I saw a copy of your paper while staying with my friend in Oxford, and was disappointed to see a picture of a tethered circus camel featured prominently in the 'Events Listings' section.

The photograph carried the caption: 'One hump or two? Circus time near Enstone'.

It is well known that animals suffer terribly in travelling circuses, which can never provide adequate living quarters and conditions.

These unfortunate creatures are carted from location to location in beast wagons, then chained or tethered, their nightly performance often being the only 'exercise' they receive.

Animals are driven by their instincts. They need the right environment, climate, social groupings, interactions with other species, vegetation and the opportunity to live out their lives as nature intended.

Circuses frustrate these instincts, day in, day out. Often the resultant stress is so severe that the animal slowly becomes insane, and most exhibit some form of stereotypic behaviour after years of confinement all in the name of 'entertainment'.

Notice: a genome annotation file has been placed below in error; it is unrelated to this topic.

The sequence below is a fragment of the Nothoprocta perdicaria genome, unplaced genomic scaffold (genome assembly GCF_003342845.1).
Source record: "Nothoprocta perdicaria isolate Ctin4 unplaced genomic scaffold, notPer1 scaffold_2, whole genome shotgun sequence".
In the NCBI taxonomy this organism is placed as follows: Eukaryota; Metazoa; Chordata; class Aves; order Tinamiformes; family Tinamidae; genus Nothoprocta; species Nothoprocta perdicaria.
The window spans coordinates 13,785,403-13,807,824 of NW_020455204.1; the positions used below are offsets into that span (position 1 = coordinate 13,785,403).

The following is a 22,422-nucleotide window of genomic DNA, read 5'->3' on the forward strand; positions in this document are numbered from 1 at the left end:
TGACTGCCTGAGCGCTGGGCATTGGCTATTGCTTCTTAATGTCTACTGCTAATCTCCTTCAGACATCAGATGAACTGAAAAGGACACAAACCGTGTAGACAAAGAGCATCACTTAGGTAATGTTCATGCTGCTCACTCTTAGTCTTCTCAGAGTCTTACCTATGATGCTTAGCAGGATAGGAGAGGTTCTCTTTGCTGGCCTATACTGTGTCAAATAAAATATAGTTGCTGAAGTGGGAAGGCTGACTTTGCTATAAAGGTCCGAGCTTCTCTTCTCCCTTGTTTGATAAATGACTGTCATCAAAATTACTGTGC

The terrible suffering endured on the back of woefully inadequate transportation and living conditions is further compounded by the barbaric training methods.

Metal hooks, whips, electric goads, winching and hoisting techniques are often employed, and fear is a major motivator for the animal to 'learn'.

Even the Government has started to address the issue. More than 100 MPs recently signed a motion prohibiting the use of performing animals in circuses.

Environment minister Ben Bradshaw has been quoted as saying that performances by wild animals in circuses are "not compatible with their needs".

All the major animal welfare organisations condemn the practice the Captive Animals Protection Society, the RSPCA and Animal Defenders. All are opposed to the use of animals in circuses.

So I urge you and your readers to respond to the plight of animals in circuses. Please don't continue to perpetuate the myth that, somehow, this can be acceptable in a modern society.

We know too much to bury our heads in the sand. We have to oppose this suffering and help to end it once and for all.

Publishing images like a tethered circus camel for entertainment illustrates that pockets of ignorance still exist.

Emma Bailey, Bournemouth